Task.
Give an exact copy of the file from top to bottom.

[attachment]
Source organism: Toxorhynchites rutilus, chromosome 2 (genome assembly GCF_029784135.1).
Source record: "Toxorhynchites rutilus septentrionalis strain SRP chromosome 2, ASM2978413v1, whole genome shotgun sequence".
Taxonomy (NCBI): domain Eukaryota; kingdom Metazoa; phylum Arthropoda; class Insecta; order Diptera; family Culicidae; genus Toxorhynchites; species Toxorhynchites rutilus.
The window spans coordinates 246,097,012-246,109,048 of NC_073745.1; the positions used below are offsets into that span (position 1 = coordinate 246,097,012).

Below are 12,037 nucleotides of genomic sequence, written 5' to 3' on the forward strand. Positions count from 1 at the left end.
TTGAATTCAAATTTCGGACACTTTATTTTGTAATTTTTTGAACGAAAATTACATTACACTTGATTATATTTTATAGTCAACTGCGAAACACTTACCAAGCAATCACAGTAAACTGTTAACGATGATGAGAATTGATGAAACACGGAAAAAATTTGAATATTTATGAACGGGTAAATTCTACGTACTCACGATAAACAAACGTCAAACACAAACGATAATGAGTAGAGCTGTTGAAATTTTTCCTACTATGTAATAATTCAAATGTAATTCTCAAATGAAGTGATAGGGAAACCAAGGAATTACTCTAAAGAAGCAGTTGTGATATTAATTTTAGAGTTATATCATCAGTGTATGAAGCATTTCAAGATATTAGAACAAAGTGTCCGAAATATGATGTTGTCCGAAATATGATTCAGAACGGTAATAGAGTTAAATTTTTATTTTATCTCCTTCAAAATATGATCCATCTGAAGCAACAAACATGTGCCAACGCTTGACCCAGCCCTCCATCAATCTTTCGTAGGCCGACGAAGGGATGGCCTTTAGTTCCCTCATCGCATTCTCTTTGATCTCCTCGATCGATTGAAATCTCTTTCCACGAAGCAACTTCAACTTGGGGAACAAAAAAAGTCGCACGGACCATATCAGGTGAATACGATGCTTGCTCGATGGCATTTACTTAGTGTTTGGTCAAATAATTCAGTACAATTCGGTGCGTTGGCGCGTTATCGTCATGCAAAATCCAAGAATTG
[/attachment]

Source organism: Toxorhynchites rutilus, chromosome 2 (genome assembly GCF_029784135.1).
Source record: "Toxorhynchites rutilus septentrionalis strain SRP chromosome 2, ASM2978413v1, whole genome shotgun sequence".
Taxonomy (NCBI): domain Eukaryota; kingdom Metazoa; phylum Arthropoda; class Insecta; order Diptera; family Culicidae; genus Toxorhynchites; species Toxorhynchites rutilus.
The window spans coordinates 246,097,012-246,109,048 of NC_073745.1; the positions used below are offsets into that span (position 1 = coordinate 246,097,012).

Below are 12,037 nucleotides of genomic sequence, written 5' to 3' on the forward strand. Positions count from 1 at the left end.
TTGAATTCAAATTTCGGACACTTTATTTTGTAATTTTTTGAACGAAAATTACATTACACTTGATTATATTTTATAGTCAACTGCGAAACACTTACCAAGCAATCACAGTAAACTGTTAACGATGATGAGAATTGATGAAACACGGAAAAAATTTGAATATTTATGAACGGGTAAATTCTACGTACTCACGATAAACAAACGTCAAACACAAACGATAATGAGTAGAGCTGTTGAAATTTTTCCTACTATGTAATAATTCAAATGTAATTCTCAAATGAAGTGATAGGGAAACCAAGGAATTACTCTAAAGAAGCAGTTGTGATATTAATTTTAGAGTTATATCATCAGTGTATGAAGCATTTCAAGATATTAGAACAAAGTGTCCGAAATATGATGTTGTCCGAAATATGATTCAGAACGGTAATAGAGTTAAATTTTTATTTTATCTCCTTCAAAATATGATCCATCTGAAGCAACAAACATGTGCCAACGCTTGACCCAGCCCTCCATCAATCTTTCGTAGGCCGACGAAGGGATGGCCTTTAGTTCCCTCATCGCATTCTCTTTGATCTCCTCGATCGATTGAAATCTCTTTCCACGAAGCAACTTCAACTTGGGGAACAAAAAAAGTCGCACGGACCATATCAGGTGAATACGATGCTTGCTCGATGGCATTTACTTAGTGTTTGGTCAAATAATTCAGTACAATTCGGTGCGTTGGCGCGTTATCGTCATGCAAAATCCAAGAATTG